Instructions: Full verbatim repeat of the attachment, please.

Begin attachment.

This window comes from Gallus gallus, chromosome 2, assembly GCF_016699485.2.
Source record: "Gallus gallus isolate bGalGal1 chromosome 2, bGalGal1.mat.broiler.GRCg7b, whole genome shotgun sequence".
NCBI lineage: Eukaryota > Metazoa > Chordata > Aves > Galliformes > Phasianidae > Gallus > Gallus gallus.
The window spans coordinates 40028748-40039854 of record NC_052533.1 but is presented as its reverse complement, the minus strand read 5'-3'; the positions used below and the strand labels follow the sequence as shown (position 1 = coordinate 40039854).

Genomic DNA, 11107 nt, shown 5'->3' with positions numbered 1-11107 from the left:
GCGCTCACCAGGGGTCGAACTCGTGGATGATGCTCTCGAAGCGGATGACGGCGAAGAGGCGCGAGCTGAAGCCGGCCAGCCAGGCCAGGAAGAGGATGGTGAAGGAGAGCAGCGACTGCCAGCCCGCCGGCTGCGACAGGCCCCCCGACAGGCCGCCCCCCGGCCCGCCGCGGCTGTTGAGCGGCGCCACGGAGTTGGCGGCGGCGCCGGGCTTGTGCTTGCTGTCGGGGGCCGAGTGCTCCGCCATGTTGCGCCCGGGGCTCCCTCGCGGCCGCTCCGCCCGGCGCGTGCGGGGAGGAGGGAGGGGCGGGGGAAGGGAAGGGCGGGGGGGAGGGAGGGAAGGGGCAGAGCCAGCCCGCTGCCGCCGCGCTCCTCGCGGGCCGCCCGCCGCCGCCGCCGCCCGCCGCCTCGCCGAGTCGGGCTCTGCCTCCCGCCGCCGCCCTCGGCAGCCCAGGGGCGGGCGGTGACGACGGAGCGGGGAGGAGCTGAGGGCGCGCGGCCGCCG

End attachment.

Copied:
This window comes from Gallus gallus, chromosome 2, assembly GCF_016699485.2.
Source record: "Gallus gallus isolate bGalGal1 chromosome 2, bGalGal1.mat.broiler.GRCg7b, whole genome shotgun sequence".
NCBI lineage: Eukaryota > Metazoa > Chordata > Aves > Galliformes > Phasianidae > Gallus > Gallus gallus.
The window spans coordinates 40028748-40039854 of record NC_052533.1 but is presented as its reverse complement, the minus strand read 5'-3'; the positions used below and the strand labels follow the sequence as shown (position 1 = coordinate 40039854).

Genomic DNA, 11107 nt, shown 5'->3' with positions numbered 1-11107 from the left:
GCGCTCACCAGGGGTCGAACTCGTGGATGATGCTCTCGAAGCGGATGACGGCGAAGAGGCGCGAGCTGAAGCCGGCCAGCCAGGCCAGGAAGAGGATGGTGAAGGAGAGCAGCGACTGCCAGCCCGCCGGCTGCGACAGGCCCCCCGACAGGCCGCCCCCCGGCCCGCCGCGGCTGTTGAGCGGCGCCACGGAGTTGGCGGCGGCGCCGGGCTTGTGCTTGCTGTCGGGGGCCGAGTGCTCCGCCATGTTGCGCCCGGGGCTCCCTCGCGGCCGCTCCGCCCGGCGCGTGCGGGGAGGAGGGAGGGGCGGGGGAAGGGAAGGGCGGGGGGGAGGGAGGGAAGGGGCAGAGCCAGCCCGCTGCCGCCGCGCTCCTCGCGGGCCGCCCGCCGCCGCCGCCGCCCGCCGCCTCGCCGAGTCGGGCTCTGCCTCCCGCCGCCGCCCTCGGCAGCCCAGGGGCGGGCGGTGACGACGGAGCGGGGAGGAGCTGAGGGCGCGCGGCCGCCG